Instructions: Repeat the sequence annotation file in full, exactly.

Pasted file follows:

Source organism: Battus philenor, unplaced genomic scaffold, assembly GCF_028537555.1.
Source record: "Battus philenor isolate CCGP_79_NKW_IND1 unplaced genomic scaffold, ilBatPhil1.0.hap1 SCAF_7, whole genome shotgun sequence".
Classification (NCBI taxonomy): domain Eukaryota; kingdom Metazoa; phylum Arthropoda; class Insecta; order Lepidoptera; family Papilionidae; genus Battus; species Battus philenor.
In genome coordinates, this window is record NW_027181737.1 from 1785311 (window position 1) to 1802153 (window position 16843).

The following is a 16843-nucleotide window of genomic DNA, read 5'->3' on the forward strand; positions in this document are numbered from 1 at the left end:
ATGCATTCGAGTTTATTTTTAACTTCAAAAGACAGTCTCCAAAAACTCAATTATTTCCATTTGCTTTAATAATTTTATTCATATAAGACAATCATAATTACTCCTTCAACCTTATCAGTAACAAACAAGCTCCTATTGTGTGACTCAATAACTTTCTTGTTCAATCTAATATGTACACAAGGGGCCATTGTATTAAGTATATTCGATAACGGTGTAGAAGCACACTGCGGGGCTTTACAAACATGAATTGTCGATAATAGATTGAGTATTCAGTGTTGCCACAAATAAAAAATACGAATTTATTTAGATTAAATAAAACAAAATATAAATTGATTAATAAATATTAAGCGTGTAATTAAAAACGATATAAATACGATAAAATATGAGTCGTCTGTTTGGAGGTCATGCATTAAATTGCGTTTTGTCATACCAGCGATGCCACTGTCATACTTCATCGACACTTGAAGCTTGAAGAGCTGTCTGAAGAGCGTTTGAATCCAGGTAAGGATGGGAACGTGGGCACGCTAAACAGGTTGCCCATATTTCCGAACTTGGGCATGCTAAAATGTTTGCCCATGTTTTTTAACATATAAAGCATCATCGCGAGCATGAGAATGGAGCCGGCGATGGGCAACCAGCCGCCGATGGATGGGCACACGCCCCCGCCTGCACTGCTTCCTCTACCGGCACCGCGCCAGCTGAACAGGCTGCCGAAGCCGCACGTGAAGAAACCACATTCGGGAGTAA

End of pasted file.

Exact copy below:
Source organism: Battus philenor, unplaced genomic scaffold, assembly GCF_028537555.1.
Source record: "Battus philenor isolate CCGP_79_NKW_IND1 unplaced genomic scaffold, ilBatPhil1.0.hap1 SCAF_7, whole genome shotgun sequence".
Classification (NCBI taxonomy): domain Eukaryota; kingdom Metazoa; phylum Arthropoda; class Insecta; order Lepidoptera; family Papilionidae; genus Battus; species Battus philenor.
In genome coordinates, this window is record NW_027181737.1 from 1785311 (window position 1) to 1802153 (window position 16843).

The following is a 16843-nucleotide window of genomic DNA, read 5'->3' on the forward strand; positions in this document are numbered from 1 at the left end:
ATGCATTCGAGTTTATTTTTAACTTCAAAAGACAGTCTCCAAAAACTCAATTATTTCCATTTGCTTTAATAATTTTATTCATATAAGACAATCATAATTACTCCTTCAACCTTATCAGTAACAAACAAGCTCCTATTGTGTGACTCAATAACTTTCTTGTTCAATCTAATATGTACACAAGGGGCCATTGTATTAAGTATATTCGATAACGGTGTAGAAGCACACTGCGGGGCTTTACAAACATGAATTGTCGATAATAGATTGAGTATTCAGTGTTGCCACAAATAAAAAATACGAATTTATTTAGATTAAATAAAACAAAATATAAATTGATTAATAAATATTAAGCGTGTAATTAAAAACGATATAAATACGATAAAATATGAGTCGTCTGTTTGGAGGTCATGCATTAAATTGCGTTTTGTCATACCAGCGATGCCACTGTCATACTTCATCGACACTTGAAGCTTGAAGAGCTGTCTGAAGAGCGTTTGAATCCAGGTAAGGATGGGAACGTGGGCACGCTAAACAGGTTGCCCATATTTCCGAACTTGGGCATGCTAAAATGTTTGCCCATGTTTTTTAACATATAAAGCATCATCGCGAGCATGAGAATGGAGCCGGCGATGGGCAACCAGCCGCCGATGGATGGGCACACGCCCCCGCCTGCACTGCTTCCTCTACCGGCACCGCGCCAGCTGAACAGGCTGCCGAAGCCGCACGTGAAGAAACCACATTCGGGAGTAA